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Jet fuel made from food waste could slash carbon emissions

New research outlines ways of producing jet fuel from waste that could potentially cut carbon emissions

|Mar 19|magazine8 min read

The aviation industry is continuously looking for new ways to help reduce carbon emissions after it pledged to cut them in half by 2050. 

Most food scraps that are used for energy around the world currently are converted into methane gas and contribute to climate change, but researchers in the US have now said they found a way to use the food waste to produce sustainable aviation fuel (SAF). 

The new study, published in the Proceedings of the National Academy of Sciences, shows that scientists have worked out a way to transform food scraps, used cooking oil, animal manure and wastewater into a type of paraffin that works in jet engines.

From avoiding using fossil fuels and diverting food waste from landfills, this enables saving emissions. This “reduction in lifecycle greenhouse gas emissions would provide a path toward net zero jet fuel,” states the report. The authors of the new study say the fuel cuts greenhouse gas emissions by 165 per cent compared to fossil energy.

Although aviation makes up a relatively small fraction of total global transport emissions - around 12% - the industry is at a turning point. The UK government has just announced a £15m competition to encourage companies to use new technologies to develop jet fuel from household waste products. 

Replacing fossil fuels 

Researchers were able to produce a SAF made from a combination of renewable isoparaffins and straight-chain paraffins that could be blended with conventional jet fuel in higher concentrations, up to 70 per cent, while still meeting the extremely strict quality criteria that Federal authorities impose on aircraft fuels.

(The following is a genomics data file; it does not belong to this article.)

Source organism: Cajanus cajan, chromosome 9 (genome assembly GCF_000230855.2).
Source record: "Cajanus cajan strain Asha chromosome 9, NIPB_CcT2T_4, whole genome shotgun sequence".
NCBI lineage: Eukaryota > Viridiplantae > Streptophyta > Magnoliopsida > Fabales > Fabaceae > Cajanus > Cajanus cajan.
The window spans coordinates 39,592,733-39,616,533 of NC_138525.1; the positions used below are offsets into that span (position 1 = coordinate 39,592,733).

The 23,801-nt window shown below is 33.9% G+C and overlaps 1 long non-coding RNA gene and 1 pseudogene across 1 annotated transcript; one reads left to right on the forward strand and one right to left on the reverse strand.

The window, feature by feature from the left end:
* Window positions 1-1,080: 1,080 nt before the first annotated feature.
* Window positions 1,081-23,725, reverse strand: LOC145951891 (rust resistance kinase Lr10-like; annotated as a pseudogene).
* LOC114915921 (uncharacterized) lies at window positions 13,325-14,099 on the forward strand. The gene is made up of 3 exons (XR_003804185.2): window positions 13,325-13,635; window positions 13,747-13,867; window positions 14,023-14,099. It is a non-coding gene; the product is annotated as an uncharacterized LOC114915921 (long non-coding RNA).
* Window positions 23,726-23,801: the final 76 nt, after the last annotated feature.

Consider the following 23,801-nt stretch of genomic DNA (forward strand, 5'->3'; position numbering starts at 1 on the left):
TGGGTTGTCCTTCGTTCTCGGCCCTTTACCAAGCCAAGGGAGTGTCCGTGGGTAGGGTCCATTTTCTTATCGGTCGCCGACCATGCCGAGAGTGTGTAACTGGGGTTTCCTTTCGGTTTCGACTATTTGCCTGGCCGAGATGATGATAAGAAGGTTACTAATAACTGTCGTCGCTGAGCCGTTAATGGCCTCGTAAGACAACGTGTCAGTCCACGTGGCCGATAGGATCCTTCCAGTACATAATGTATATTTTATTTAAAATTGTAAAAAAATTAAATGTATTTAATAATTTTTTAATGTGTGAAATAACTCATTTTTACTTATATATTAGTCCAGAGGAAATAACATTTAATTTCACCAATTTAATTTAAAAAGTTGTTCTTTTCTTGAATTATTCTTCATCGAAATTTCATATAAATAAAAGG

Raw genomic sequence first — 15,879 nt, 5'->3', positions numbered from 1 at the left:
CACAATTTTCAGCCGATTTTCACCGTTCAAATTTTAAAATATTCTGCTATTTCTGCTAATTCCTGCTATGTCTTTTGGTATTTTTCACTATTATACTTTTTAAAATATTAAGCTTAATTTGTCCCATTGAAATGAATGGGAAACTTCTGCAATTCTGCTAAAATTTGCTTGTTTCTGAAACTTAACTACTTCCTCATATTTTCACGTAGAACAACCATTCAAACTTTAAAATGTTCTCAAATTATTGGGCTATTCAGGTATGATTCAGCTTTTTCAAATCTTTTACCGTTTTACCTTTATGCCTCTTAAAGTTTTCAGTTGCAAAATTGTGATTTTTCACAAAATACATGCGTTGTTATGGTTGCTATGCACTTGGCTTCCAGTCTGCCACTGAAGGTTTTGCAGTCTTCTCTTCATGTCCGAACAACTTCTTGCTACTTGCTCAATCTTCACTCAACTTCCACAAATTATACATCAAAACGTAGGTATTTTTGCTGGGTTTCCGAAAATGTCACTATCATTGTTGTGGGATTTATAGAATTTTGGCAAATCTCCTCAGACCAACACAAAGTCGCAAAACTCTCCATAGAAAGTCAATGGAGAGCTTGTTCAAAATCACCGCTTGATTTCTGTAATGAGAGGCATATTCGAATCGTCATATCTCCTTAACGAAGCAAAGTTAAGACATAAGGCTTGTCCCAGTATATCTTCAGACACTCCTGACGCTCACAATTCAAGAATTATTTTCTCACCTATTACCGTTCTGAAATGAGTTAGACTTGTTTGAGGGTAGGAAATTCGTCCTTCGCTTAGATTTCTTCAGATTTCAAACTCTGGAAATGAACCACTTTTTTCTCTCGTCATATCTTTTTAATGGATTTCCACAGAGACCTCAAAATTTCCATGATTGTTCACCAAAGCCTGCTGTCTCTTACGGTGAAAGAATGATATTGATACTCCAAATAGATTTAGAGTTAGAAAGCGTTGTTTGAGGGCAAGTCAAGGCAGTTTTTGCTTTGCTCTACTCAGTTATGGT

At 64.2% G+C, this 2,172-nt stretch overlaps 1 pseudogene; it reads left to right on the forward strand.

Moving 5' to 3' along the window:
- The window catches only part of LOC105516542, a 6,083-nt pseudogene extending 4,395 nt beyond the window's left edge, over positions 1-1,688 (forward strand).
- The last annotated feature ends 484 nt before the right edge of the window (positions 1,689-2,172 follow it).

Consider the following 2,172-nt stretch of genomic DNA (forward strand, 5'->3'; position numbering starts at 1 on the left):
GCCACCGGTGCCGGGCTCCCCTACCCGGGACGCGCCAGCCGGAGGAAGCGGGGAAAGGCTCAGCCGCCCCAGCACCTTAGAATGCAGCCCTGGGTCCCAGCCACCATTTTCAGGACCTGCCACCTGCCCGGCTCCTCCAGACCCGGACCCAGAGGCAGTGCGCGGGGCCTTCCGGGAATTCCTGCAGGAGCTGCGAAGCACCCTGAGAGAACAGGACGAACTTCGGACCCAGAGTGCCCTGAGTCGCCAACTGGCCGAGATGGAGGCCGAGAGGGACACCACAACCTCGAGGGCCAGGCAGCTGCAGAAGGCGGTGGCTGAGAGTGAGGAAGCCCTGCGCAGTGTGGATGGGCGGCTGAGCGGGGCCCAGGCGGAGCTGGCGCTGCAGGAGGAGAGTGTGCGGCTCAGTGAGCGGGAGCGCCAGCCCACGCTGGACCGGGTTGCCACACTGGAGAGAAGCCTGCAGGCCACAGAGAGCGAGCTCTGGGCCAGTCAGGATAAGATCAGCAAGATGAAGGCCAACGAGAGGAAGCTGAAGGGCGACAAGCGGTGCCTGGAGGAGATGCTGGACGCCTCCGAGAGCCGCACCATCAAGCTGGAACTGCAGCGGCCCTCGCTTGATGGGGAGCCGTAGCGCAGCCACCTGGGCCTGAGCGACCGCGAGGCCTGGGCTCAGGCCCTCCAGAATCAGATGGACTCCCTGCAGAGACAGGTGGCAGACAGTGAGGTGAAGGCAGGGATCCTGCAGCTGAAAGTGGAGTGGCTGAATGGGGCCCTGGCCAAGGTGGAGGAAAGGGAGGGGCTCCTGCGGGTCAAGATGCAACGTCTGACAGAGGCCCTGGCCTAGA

A major advantage of this new fuel is that it produces round 34 per cent less soot than current standards. This is a significant benefit because soot plays a major role in the formation of contrails from airplanes, that adds a warming effect to CO2 coming from the engines. 

Southwest Airlines are collaborating with National Renewable Energy Laboratory (NREL) on scaling up SAF from wet waste, also they are providing an insight into how the fuel could be used and supplied across regions in the United States. 

"We’re excited to partner with NREL as we continue our journey to make commercially-viable SAF a reality and a part of Southwest’s future,” said Michael AuBuchon, senior director of Fuel Supply Chain Management at Southwest. “It is undeniable that SAF’s role in reducing emissions across the industry and at Southwest will be significant. NREL’s research could provide a game-changing opportunity to make SAF cost-effective, leading to its larger-scale deployment.”

Derek Vardon, a NREL scientist and corresponding author of the paper, said: “If our refining pathway is scaled up, it could take as little as a year or two for airlines like Southwest to get the fuel regulatory approvals they need to start using wet waste SAF in commercial flights."

The challenges to SAF production remain scale and volume. In 2019, fewer than 200,000 tons of SAF were produced globally, a tiny fraction of the roughly 300 million tons of jet fuel used by commercial airlines, according to McKinsey. If announced SAF projects are completed in the next few years, capacity will scale to at least four million tons - but that would equate to about 1 percent of global jet fuel demand in 2030.

"There is no silver bullet, however - no single feedstock or production pathway will be practical in every geography or yield enough SAF to meet all demand. Even as costs fall, SAF will almost certainly remain more expensive to produce than fossil fuel."

  • Waste Knot Energy has developed a new range of pellets made from non-recyclable waste, designed specifically for high-energy-use industries looking to reduce their carbon footprint. These include producers of cement and steel, as well as power stations. 
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